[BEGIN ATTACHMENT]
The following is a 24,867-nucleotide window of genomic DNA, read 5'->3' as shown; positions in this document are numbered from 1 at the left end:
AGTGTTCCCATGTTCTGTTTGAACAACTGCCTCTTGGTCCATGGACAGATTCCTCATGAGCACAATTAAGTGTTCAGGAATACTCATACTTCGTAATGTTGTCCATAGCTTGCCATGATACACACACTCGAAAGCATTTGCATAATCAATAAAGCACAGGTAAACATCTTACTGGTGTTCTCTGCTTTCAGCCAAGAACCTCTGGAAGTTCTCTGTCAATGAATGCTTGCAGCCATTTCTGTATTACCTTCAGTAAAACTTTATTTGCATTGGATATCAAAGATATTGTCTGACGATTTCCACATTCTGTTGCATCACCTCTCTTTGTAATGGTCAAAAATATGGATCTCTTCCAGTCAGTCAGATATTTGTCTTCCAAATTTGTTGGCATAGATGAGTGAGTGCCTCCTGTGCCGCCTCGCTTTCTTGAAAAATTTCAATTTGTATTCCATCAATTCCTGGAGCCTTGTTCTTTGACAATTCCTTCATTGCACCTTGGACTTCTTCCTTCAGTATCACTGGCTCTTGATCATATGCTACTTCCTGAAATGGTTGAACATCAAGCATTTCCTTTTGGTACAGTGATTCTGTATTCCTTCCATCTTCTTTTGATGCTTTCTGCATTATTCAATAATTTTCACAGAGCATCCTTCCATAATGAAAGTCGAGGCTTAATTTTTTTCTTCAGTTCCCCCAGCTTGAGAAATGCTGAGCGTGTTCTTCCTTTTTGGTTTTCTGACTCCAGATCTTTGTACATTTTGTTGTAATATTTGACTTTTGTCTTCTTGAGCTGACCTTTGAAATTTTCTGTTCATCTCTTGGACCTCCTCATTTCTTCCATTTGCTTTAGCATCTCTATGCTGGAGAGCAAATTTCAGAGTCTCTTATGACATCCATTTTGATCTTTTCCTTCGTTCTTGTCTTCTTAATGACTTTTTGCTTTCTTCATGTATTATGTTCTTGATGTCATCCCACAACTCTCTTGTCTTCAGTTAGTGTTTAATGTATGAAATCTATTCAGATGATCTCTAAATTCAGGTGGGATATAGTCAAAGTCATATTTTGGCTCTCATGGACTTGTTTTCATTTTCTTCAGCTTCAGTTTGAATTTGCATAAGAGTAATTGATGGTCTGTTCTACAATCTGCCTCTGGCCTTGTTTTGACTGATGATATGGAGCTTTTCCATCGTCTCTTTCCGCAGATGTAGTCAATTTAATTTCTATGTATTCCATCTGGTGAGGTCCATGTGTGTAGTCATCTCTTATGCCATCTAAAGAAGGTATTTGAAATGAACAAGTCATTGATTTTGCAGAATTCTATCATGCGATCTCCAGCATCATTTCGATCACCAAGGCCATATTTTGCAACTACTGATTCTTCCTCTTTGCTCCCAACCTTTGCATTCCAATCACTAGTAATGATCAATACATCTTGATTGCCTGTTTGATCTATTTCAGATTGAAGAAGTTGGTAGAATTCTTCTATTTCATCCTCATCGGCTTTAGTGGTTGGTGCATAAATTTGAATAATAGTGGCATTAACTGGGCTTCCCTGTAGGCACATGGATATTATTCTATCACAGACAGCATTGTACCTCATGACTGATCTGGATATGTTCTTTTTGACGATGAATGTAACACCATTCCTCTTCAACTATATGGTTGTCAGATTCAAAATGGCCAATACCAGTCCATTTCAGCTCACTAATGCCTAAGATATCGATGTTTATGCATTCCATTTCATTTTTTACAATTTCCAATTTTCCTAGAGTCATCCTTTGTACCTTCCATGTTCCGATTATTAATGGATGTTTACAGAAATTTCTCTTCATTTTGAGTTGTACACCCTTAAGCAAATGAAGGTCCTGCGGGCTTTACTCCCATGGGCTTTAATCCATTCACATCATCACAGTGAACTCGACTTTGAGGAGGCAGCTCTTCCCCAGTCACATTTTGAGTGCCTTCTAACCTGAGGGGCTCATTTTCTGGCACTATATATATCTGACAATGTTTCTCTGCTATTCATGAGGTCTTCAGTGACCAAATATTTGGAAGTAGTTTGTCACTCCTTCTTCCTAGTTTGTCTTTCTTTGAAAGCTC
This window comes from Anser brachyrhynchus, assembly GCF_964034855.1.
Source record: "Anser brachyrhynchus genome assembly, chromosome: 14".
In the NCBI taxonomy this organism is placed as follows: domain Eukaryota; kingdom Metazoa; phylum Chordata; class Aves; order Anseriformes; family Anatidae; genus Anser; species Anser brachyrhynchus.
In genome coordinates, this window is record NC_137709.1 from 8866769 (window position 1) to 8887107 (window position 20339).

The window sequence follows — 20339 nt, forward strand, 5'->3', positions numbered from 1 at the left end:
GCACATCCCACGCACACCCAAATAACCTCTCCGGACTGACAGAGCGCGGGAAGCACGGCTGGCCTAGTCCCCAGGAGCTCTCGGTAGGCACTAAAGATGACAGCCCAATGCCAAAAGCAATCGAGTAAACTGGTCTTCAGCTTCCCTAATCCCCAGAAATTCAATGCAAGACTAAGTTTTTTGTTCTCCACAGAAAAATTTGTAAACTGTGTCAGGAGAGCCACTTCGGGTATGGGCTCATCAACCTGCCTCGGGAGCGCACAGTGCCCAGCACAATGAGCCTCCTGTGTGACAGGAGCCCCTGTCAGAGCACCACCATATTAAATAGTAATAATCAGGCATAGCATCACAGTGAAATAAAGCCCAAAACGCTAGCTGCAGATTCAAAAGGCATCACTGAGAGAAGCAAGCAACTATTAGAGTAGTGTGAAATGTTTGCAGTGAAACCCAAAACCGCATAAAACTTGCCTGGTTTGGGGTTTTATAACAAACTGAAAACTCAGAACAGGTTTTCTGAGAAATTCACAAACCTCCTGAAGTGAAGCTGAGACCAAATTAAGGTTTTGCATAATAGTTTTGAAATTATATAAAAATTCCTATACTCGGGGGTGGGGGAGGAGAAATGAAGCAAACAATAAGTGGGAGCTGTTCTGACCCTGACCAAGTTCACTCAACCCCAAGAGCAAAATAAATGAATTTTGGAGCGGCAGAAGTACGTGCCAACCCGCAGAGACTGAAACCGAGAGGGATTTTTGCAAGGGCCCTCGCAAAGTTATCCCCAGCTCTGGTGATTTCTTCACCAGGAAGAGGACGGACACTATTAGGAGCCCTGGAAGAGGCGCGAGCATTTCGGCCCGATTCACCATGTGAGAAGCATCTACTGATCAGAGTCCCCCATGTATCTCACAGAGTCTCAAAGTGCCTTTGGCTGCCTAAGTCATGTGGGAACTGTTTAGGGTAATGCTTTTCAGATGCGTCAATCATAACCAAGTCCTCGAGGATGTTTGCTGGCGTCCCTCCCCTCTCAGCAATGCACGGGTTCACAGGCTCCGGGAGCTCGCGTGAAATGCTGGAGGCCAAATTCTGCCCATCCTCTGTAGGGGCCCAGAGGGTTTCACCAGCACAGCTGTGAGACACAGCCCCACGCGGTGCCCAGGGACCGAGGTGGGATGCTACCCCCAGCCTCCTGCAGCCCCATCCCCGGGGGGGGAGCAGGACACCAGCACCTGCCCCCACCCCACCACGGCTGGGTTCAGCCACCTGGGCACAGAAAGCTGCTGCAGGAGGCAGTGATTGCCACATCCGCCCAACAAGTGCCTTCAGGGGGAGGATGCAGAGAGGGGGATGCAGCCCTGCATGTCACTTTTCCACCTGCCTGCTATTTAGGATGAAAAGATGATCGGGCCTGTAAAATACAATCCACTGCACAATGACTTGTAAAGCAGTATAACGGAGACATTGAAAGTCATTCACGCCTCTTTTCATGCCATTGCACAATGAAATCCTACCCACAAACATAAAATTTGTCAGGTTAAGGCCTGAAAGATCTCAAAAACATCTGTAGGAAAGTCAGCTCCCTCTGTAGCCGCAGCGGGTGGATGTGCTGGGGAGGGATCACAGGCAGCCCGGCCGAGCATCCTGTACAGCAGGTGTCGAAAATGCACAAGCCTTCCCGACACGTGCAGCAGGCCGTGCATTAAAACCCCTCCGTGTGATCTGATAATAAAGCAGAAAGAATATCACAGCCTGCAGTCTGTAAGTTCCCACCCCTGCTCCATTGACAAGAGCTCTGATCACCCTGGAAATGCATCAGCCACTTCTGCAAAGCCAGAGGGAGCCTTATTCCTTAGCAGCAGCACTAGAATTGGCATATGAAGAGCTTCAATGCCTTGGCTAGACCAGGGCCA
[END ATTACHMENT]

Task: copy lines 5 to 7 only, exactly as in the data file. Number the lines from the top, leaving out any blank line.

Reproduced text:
In the NCBI taxonomy this organism is placed as follows: domain Eukaryota; kingdom Metazoa; phylum Chordata; class Aves; order Anseriformes; family Anatidae; genus Anser; species Anser brachyrhynchus.
In genome coordinates, this window is record NC_137709.1 from 8866769 (window position 1) to 8887107 (window position 20339).

The window sequence follows — 20339 nt, forward strand, 5'->3', positions numbered from 1 at the left end: